People ask why don’t I grow green chiles from southern New Mexico or red chiles from northern New Mexico. If I did that, I would need an acre as we eat chile all the time. New Mexicans call their hot peppers chile, not chili, (which refers to the dish chili) while most of the US call them chilies but not here in New Mexico! Confused? I was-when I first move here! The heat of New Mexican peppers can vary drastically so I prefer to buy them already peeled and rated from mild to hot in the fall. (I’m a wuss-I like mild). So I’ve spent some time the last few years growing other less hot, less known pepper varieties and have found some real winners-if you don’t like hot. Besides I want room in my garden to grow other things as well.
Normally I grow 4 varieties of peppers-NONE are hot—Jimmy Nardello, Lava Red (a variety of Corno di Toro), Habanada, which is sweet, (NOT Habanero which is very hot), and Poblano (which is mildly hot-used for chiles rellenos (dried it is called Ancho pepper). I don’t like store bought bell peppers as there are so many better sweet varieties out there.You just need to grow them!
This year, in 2023, in addition to growing my staple of peppers above, I’m gonna grow some new varieties to me. They include Piquillo Lodosa Basque pepper (left pic-courtesy of Secret Seed Cartel), ‘Ancient Sweet’, Calabrian Caviar pepper (I got all from Secret Seed Cartel). None of these are too hot either but look interesting. Secret Seed Cartel has other peppers from all over the world.
In addition, I just bought some hard to find seeds for Chilhuacle Negro Hot Pepper, an ancient chile from Oaxaca Mexico area. I’m getting those seeds from Terroir Seeds. Suppose to be the original pepper seed for mole negro dish. Hope it’s not too hot!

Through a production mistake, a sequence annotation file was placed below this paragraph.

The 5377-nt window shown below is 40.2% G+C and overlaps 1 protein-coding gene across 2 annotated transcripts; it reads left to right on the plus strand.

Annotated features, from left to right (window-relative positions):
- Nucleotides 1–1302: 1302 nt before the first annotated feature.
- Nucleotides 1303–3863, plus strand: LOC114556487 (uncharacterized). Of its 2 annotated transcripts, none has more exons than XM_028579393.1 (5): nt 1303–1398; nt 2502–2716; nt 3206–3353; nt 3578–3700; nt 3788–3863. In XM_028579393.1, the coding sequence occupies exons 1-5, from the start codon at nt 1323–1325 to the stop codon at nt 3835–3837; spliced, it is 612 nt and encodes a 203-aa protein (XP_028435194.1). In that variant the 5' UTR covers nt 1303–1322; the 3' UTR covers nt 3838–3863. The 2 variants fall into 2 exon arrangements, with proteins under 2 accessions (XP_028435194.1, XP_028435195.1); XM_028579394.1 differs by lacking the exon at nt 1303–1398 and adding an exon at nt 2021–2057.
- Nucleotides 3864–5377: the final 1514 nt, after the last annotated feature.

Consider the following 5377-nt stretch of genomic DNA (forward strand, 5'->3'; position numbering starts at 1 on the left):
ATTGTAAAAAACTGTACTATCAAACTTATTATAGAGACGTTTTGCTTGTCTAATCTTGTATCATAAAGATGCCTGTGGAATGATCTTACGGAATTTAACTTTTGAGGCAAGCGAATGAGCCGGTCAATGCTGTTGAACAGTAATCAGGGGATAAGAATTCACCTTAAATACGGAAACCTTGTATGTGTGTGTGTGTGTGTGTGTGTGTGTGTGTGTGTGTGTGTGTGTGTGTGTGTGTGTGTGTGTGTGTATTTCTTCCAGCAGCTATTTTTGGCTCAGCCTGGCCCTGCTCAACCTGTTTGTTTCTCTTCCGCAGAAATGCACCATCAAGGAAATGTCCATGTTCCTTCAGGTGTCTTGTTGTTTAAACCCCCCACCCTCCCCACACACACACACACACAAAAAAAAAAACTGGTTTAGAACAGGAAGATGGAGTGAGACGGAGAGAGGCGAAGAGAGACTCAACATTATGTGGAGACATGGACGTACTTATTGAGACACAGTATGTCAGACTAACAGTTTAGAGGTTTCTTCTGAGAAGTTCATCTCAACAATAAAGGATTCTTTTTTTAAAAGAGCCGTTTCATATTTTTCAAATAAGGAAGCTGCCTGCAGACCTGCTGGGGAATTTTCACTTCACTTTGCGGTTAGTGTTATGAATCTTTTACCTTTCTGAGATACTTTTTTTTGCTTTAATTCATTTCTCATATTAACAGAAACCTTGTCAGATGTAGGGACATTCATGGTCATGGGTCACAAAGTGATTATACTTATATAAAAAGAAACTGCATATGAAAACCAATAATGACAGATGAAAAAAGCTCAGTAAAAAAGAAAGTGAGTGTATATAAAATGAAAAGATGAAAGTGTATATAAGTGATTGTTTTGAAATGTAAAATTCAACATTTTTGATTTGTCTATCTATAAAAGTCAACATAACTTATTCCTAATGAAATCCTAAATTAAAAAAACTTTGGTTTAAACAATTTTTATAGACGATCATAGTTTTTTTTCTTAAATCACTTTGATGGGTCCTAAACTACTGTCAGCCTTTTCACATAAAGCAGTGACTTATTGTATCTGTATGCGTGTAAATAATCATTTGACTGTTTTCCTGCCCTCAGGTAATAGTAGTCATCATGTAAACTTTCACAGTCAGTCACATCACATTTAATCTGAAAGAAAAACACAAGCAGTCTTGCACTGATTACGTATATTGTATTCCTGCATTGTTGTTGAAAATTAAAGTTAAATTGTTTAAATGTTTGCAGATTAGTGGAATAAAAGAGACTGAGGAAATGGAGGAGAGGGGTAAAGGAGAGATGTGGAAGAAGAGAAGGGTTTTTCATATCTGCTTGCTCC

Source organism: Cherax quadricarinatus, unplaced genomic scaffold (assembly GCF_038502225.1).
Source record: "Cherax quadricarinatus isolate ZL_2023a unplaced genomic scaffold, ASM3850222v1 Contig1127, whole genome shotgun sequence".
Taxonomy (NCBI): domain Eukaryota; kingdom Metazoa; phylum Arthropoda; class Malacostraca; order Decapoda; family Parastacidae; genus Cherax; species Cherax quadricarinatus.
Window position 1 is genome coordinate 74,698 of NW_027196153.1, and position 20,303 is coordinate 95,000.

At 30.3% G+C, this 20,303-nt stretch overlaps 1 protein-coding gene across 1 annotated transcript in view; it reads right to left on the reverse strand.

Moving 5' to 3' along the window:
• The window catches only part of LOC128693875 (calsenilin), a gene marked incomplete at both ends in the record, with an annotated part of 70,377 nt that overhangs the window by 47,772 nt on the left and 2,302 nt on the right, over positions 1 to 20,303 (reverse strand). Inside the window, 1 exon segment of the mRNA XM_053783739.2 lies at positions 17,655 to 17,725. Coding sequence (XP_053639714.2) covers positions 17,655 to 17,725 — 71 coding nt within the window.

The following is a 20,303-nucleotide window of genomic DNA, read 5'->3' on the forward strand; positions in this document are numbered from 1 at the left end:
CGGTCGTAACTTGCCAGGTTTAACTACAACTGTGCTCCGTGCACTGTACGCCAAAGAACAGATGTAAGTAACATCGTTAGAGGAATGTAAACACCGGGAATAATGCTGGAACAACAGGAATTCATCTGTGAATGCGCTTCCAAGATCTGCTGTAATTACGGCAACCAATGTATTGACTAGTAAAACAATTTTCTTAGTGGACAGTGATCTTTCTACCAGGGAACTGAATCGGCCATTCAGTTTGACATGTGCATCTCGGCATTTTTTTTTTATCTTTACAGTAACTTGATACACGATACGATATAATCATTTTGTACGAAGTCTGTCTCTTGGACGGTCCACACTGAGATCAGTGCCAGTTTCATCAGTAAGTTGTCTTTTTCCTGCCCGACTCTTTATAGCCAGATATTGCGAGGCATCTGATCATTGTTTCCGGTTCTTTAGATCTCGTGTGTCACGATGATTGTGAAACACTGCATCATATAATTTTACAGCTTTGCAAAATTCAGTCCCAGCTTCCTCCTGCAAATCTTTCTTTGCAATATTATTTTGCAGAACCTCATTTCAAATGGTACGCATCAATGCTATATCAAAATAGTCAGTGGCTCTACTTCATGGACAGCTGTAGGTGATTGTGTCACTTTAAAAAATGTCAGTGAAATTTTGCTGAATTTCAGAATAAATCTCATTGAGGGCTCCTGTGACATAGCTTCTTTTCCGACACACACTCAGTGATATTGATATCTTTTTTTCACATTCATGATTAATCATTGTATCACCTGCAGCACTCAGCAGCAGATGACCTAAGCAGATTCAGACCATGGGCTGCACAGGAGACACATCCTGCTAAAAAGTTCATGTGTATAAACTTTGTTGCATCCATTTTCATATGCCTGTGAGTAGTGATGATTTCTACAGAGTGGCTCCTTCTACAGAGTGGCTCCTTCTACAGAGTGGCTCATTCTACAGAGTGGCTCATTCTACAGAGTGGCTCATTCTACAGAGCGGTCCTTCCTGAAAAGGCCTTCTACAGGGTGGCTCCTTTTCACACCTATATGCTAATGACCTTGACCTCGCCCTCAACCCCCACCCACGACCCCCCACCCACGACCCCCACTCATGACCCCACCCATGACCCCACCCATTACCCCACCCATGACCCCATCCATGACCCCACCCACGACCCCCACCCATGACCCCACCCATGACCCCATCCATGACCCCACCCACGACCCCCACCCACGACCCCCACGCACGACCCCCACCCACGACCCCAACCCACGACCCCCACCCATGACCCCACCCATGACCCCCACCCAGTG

So when do I start peppers?
-End of March or first week of April, I plant the seeds inside in germination trays, under lights, and on a heat mat.
Around April 15, I transplant them out of their germination trays-maybe 2 weeks (after they get their first true leaves-pic left) and into 4 inch pots where they will still stay inside, under lights till I plant them out in the garden the last week of May through the first week of June. And if they do outgrow the 4 inch pot, transplant them up to a bigger pot before transplanting outside.
-Around May 25-June 1-When I transplant them outside, I put them in walls of waters (WOW) for a week or two to keep them safe if we get one of those cold nites again. But don’t leave them in the wall of waters too long (pull the WOW’s off) as you also don’t want to fry them either and we go from cold to hot quickly here in Santa Fe although lately the past few years, it has been getting hotter sooner. So it is important to really watch the weather to see when it will change to take off the WOWs.
-Why plant outside so late? Because if you plant them earlier outside, the nights are cold and the peppers could stall out and stop growing-FOREVER! Then you would have to start over and they take 10-12 weeks to get big enough to plant out which is not enough time with our short season.
-Most people don’t start the seeds early enough here. Timing is everything.
And lastly, if you don’t want to bother with growing your own pepper seeds, I suggest you go over to Agua Fria Nursery, here in Santa Fe which has many different varieties of pepper transplants starts later (not now). There may be other nurseries here that sell pepper plants but I bet AFN sells more varieties.
Would you mind sharing your indoor germination setup? I would like to get grow lights but feel overwhelmed with the options.
Here is a link to Terroirseeds: Copy and make a pdf of it for yourself. That way you can print it if you want to ahve a hard copy.
They have a great post (build your own seed starting station) with pics of what they did. They wouldn’t let me make a pdf of their seed starting station to give out but gave me permission link it to their site-I have the same info on my blog but it is a little scattered and this is really concise-it is what I did for my light table.